Till noon, and then died. — The child was well, sick, and dead, and all in the space of four or five hours. A sore trial; and a fair warning to all parents not to love their little ones too much, lest God soon take away the earthly idol.

Verse 21

And she went up, and laid him on the bed of the man of God, and shut [the door] upon him, and went out.

And laid him on the bed of the man of God. — She had heard, belike, how Elijah had restored to life a widow’s dead child. 1 Kings 17:21 This therefore that she here did was an act of her faith, whereby also she "received her dead raised to life again." Hebrews 11:35 Faith is the best lever at a dead lift.

Verse 22

And she called unto her husband, and said, Send me, I pray thee, one of the young men, and one of the asses, that I may run to the man of God, and come again.

Send me, I pray thee. — As a pious and a prudent matron, though she might do much with her husband, whose heart safely trusted in her, yet she would do nothing of moment without his consent.

Verse 23

And he said, Wherefore wilt thou go to him to day? [it is] neither new moon, nor sabbath. And she said, [It shall be] well.

Wherefore wilt thou go to him today? — Her husband knew nothing then of the child’s death.

It is neither new moon, nor sabbath. — On which days good people in those evil times were wont to repair to God’s holy prophets to hear the word and receive instruction.

And she said, It shall be well. — Heb., Peace. Tostatus rendereth it Vale, farewell. The Vulgate, not well, Vadam, I will go; this had been too peremptory and unseemly.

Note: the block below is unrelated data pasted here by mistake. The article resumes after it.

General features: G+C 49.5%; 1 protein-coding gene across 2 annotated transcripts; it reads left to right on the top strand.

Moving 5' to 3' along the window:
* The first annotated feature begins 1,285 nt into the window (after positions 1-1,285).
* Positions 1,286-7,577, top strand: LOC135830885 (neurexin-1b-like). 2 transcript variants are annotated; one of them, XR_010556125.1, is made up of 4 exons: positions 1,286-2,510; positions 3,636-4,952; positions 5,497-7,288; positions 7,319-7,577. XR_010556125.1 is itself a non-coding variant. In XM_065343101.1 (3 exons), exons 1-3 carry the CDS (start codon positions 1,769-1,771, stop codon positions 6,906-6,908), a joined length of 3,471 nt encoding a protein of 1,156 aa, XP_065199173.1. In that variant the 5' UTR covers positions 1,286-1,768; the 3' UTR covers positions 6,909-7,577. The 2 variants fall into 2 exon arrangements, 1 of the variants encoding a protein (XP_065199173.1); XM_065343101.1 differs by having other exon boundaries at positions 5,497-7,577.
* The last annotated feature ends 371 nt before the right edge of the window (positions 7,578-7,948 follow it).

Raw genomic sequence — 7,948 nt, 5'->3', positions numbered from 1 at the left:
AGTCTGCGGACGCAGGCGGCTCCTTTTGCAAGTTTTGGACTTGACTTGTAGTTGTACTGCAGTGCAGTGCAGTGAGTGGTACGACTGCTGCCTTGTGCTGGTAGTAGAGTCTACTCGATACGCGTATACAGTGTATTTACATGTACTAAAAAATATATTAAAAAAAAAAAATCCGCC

Verse 24

Then she saddled an ass, and said to her servant, Drive, and go forward; slack not [thy] riding for me, except I bid thee.

Drive, and go forward. — Put on as fast as thou canst. Dolor addidit alas; grief rideth without reins, where there is but any hope of help.

Verse 25

So she went and came unto the man of God to mount Carmel. And it came to pass, when the man of God saw her afar off, that he said to Gehazi his servant, Behold, [yonder is] that Shunammite:

Behold, yonder is that Shunammite. — That good Shunammite, which "showeth out of a good conversation her works with meekness of wisdom." Sir Thomas Moore was out when he said, Men commit faults often, women only twice, that they neither speak well nor do well.

Verse 26

Run now, I pray thee, to meet her, and say unto her, [Is it] well with thee? [is it] well with thy husband? [is it] well with the child? And she answered, [It is] well.

And she answered, It is well. — It is, or would be. Well it is howsoever for the present, and it will be better hereafter.

Verse 27